Steps to Freedom



This is a picture of me from January 2015. When you look at this picture, what do you see? If you think you see a happy, positive, young lady, I’m sorry, but you are mistaken. It’s hard to believe, but a week before this photo was taken, I was in the roughest mental state I have ever been in.

I have struggled with depression and anxiety since I was in high school. It came in waves of severity throughout my early to late teens, but it never felt like this. I was tired. I was scared. I was depressed. I felt hopeless and defeated. I felt incompetent. I felt unimportant. I felt helpless. I thought about my life and whether it was worth even trying anymore. I contemplated ending my life. I was terrified.

At that point, I had a choice: I could continue to feel the way I did, or I could seek help. I asked my boyfriend (now my husband) at the time: Isn’t asking for help a sign of weakness? Can’t I just try to get over this by myself? I am not strong enough if I need help.  Boy, oh boy was I wrong.

On January 23, 2015, I went to my first therapy appointment. I walked into the office with reluctance and fear. I knew what was coming. I would have to talk about how I felt. I would need to dive into my childhood, my thoughts, my actions. The hardest part was, I didn’t want to feel. I was embarrassed about what I felt and thought about myself. What I was more afraid of was what I might say.

I left my first session puffy eyed yet optimistic.  It was like a giant weight was lifted off my chest. My head felt clearer, and I left with the goal to feel better, to be happier. I would try my hardest. I would learn how to successfully curb this depression and anxiety. The harsh reality is, you cannot get rid of it, but you could sure as hell learn how to make it better. To fight for your happiness. Before I started my car and drove to work, I took out my phone and snapped that photo.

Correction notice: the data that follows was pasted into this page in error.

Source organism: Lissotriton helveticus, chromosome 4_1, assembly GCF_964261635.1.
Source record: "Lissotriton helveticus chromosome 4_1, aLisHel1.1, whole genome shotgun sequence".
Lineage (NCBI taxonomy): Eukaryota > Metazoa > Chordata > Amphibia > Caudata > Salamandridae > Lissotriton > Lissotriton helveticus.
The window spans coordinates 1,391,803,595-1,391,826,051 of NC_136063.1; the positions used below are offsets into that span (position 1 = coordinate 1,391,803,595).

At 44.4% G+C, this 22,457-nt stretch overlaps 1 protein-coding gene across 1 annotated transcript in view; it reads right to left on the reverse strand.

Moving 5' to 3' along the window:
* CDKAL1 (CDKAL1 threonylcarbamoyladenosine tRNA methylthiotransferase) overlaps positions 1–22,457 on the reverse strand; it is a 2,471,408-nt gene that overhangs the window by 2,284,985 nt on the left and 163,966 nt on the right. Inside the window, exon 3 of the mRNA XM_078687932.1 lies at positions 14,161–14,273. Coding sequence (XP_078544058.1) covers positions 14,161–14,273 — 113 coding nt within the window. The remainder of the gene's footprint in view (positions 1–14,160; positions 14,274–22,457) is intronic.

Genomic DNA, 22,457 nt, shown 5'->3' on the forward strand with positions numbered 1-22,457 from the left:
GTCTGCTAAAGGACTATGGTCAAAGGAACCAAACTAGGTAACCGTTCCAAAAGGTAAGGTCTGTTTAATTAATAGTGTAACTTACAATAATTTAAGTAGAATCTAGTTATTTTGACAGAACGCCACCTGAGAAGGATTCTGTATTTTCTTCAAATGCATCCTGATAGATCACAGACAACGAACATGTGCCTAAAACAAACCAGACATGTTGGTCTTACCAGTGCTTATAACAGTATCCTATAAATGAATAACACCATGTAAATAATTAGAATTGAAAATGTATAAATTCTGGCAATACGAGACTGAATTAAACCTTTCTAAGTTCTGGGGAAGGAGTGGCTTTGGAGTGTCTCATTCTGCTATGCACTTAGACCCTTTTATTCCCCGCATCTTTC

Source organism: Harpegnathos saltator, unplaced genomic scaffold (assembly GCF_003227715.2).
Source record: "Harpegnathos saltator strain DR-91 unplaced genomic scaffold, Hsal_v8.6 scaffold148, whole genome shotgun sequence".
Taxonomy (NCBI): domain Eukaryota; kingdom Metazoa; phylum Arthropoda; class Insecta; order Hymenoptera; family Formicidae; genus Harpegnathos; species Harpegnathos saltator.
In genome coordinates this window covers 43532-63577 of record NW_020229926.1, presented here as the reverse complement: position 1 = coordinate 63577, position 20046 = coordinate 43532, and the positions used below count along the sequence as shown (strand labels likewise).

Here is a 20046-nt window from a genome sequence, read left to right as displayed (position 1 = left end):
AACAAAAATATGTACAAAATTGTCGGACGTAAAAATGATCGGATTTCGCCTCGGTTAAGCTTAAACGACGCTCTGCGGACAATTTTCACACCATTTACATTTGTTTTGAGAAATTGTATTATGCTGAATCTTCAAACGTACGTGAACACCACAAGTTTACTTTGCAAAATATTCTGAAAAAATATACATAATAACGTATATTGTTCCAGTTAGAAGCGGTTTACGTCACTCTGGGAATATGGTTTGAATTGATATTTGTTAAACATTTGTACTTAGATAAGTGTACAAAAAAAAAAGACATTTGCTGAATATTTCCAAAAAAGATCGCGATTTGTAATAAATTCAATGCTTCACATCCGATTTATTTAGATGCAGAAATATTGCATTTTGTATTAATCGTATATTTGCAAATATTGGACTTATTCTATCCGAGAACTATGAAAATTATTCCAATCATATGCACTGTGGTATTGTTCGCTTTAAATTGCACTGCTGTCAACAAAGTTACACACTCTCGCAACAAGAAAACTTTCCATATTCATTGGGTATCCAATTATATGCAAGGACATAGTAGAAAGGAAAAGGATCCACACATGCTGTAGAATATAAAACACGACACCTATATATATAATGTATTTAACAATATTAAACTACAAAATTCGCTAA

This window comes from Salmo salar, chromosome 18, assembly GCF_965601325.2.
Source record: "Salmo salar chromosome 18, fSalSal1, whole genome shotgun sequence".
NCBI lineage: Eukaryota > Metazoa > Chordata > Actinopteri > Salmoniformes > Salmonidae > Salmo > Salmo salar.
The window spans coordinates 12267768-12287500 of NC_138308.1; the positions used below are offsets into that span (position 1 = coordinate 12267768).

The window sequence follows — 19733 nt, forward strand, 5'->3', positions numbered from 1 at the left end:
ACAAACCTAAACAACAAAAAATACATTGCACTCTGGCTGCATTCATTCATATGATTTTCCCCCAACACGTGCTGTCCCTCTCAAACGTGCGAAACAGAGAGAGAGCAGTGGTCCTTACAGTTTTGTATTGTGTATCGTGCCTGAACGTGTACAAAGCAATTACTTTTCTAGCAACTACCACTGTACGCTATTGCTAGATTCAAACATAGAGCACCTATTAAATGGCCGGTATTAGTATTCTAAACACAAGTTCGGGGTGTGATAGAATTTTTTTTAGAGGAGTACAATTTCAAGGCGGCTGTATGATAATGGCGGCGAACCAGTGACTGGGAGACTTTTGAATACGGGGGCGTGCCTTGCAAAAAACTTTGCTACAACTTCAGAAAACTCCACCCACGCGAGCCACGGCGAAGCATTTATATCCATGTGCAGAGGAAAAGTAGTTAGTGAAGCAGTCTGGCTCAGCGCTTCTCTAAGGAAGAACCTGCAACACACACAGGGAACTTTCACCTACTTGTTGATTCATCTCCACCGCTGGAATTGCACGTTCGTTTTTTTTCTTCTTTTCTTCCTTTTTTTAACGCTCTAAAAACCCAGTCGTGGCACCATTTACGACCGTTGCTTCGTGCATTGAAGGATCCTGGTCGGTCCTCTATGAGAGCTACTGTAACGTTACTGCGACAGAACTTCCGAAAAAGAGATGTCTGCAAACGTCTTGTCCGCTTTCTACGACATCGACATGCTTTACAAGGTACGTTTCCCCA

For the next year and eight months, I went to see my therapist once a week. Soon my sessions became spread out to once every two weeks, and then once every three weeks. Every month I noticed I was stronger. I learned so much and was able to combat my depression and anxiety better than ever before. What took hours at one point to get over a mental dip I would overcome in minutes. I dove into self-help books. I learned how to shift my negative thoughts into positive ones. I poured my anxiety and stress into positive actions. I started to meditate every day. I went to the gym. I made lists. I wrote in journals. I started a “Gratitude Journal.” I found a love for crafting. It was working. 

I learned how to shift my thoughts from “I should be” or “I can’t” to “I want” and “I am.” I learned how to say,”I am competent” instead of “I am useless.” I learned how to look in the mirror and not hate the reflection looking back at me. I found the beauty in myself. I sang more. I laughed more. I played more. I learned how to accept my past and use it to move on to become a better, happier person. I learned how to cut ties with people and move forward. I learned how to love myself. It was by far and continues to be the most difficult thing I’ve ever done.